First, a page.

Most business courses develop a solid grounding in key elements such as business theory, management, economics, entrepreneurship, marketing, accounting, and business law.

Course Focus: Business Management

Graduate destinations

223,585 students were studying this subject in 2014/15.

81% of graduates went directly into employment.

Top five graduate destinations:
  1. Wholesale and retail trade
  2. Professional, scientific and technical industries
  3. Financial and insurance
  4. Administrative and support services
  5. Accommodation and food service

What courses are available?

Universities and colleges in the UK are offering courses in the following subject areas:

You can also decide on your specialist study topics to suit your interests and career aims. Some elements may be core, required study with an additional range of optional, specialist modules to choose from. Many courses also include work placements and the option to spend a year working in industry.

Some degrees are accredited by one or more of the national professional bodies that certify qualifications for careers in management and accounting. This can mean students are exempt from some of the exams required to become a chartered accountant or manager, for example.

Subject combinations and available course options include:

  • single, joint, and multiple subject combinations
  • full-time, part-time, and flexible study options as well as courses with a placement (sandwich courses)
  • qualifications ranging from BA and BSc (Hons) degrees through to HND, HNC, and Foundation Certificates

Apprenticeships

Apprenticeships are available in the following areas:

Degree apprenticeships

  • Leadership and management, e.g. chartered manager.
  • Accountancy – e.g. professional accountant (coming).
  • Banking and financial services – e.g. relationship manager.

Higher apprenticeships

  • Accountancy – e.g. management accountant, actuarial technician.
  • Banking and investment – Level 4, e.g. financial adviser, investment operations specialist.
  • Business and Professional Administration – e.g. office manager.
  • Hospitality management.
  • Insurance – e.g. insurance underwriter.
  • Management – e.g. contact centre operations manager, human resource management.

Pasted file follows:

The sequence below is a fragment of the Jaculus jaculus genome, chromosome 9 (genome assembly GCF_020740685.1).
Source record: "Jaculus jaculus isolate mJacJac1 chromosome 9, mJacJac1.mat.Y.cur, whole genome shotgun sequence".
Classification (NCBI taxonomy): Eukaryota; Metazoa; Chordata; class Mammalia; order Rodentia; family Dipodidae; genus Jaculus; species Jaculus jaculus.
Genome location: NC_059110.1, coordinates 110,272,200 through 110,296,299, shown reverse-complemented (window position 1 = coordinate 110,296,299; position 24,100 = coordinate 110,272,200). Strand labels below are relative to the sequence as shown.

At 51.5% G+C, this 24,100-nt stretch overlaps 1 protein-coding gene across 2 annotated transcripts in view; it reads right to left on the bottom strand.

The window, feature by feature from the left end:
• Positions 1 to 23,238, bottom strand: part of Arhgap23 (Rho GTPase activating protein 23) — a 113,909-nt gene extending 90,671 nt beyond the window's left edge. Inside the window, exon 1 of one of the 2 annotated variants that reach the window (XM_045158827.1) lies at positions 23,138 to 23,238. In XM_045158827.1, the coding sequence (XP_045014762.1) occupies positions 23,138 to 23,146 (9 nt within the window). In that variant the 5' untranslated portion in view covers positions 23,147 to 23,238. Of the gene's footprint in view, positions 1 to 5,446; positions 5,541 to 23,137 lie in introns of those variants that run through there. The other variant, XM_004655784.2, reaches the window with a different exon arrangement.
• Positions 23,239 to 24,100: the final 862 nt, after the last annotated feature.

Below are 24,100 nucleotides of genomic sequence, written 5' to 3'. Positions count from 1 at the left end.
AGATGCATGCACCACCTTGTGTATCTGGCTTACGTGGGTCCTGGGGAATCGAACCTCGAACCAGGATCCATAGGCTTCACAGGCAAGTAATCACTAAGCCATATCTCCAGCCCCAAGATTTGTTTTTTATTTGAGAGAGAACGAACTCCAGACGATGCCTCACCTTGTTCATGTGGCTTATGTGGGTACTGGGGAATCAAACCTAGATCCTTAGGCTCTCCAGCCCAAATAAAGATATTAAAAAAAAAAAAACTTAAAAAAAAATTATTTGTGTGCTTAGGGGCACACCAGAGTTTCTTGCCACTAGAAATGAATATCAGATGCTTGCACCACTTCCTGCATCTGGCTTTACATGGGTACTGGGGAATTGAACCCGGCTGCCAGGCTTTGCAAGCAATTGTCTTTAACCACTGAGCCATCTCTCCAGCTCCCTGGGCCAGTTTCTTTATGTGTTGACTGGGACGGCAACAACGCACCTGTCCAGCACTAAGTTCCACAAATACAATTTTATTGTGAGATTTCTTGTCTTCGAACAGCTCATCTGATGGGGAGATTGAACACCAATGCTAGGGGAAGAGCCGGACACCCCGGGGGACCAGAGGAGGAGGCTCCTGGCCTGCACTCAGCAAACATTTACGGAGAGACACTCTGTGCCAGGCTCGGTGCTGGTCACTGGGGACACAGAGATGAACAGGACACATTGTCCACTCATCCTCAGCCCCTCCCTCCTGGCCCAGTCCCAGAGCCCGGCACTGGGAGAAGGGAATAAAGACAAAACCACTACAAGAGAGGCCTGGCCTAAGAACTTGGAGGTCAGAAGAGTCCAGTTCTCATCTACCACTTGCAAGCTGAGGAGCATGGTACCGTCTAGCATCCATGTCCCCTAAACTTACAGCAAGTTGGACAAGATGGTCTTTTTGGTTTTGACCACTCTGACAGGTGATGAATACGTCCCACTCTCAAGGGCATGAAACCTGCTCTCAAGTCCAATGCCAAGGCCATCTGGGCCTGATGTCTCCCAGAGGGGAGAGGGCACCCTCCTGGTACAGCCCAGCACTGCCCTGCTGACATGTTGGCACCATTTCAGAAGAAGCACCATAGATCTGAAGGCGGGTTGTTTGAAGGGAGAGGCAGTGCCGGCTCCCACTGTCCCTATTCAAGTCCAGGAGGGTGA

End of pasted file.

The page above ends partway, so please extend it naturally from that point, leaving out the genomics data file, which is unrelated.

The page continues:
• Legal services – e.g. conveyancing technician, chartered legal executive.
  • Retail management.
  • Supply chain management.

Find out more about apprenticeships

Entry requirements

A levels – To get on to a business-related degree, you will usually need a minimum of two A levels, with three A levels and A/B grades required for the most popular courses. Entry requirements range from CCC to AAB, with the universities and colleges most commonly asking for BBB. Most courses do not have specific A level subject requirements. In addition, you normally need five GCSEs at grade C or above, including maths and English. Be aware that some courses require at least a B grade in GCSE maths. For other courses such as HNDs and foundation years, you will typically require at least one A level or equivalent.

Scottish Highers – Entry requirements for Highers (the most common qualification) range from BBBB to AAABB, with universities or colleges most frequently requiring BBBB. Occasionally, universities ask for Advanced Highers to supplement Highers. If Advanced Highers are requested, universities or colleges typically ask for ABB.

Vocational courses – Other Level 3/Level 6 qualifications (e.g. Pearson BTEC Level 3 National Extended Diploma in Business, SVQ Business and Administration (SCQF Level 6)) may be  accepted as an alternative to A levels/Highers by some providers. It's essential that you check alternative entry requirements with universities or colleges. 

Personal statement

In general, admissions tutors are looking for:

  • why you have a particular interest in business
  • evidence that you have an enthusiasm for the subject, which could be demonstrated by:
    • relevant work experience/shadowing or voluntary work
    • additional reading and research around business topics
    • membership of related societies/clubs
  • a range of interests outside of academic study – e.g. sport, music
  • a well written statement that shows you are a motivated individual who has something to contribute to the university
  • the ability to work individually and in teams

How to write your personal statement

Key areas of employment

Many graduates with a more general business or management degree go on to careers in fields such as business development, marketing, HR, recruitment, banking, and industrial relations. These roles exist in a wide range of industries and businesses – food, fashion, retail, manufacturing, utilities, healthcare, tourism, and many more – and across the private, public, and voluntary sectors.

Undergraduates with finance and accountancy specialisms often go on to take professional qualifications while working in the field, such as certified chartered accountancy given by associations such as ACCA and CIMA. Others train to become investment analysts, financial advisers, tax managers, insurance underwriters, stockbrokers, business consultants, or risk managers.

For many of these professions, a business qualification isn’t essential. However, a business degree will give you a good grounding in areas such as communication, finance, market strategy, and business policy, which can give you an edge in your career.

Related careers

Examples of related careers include:

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Where can I find out more?


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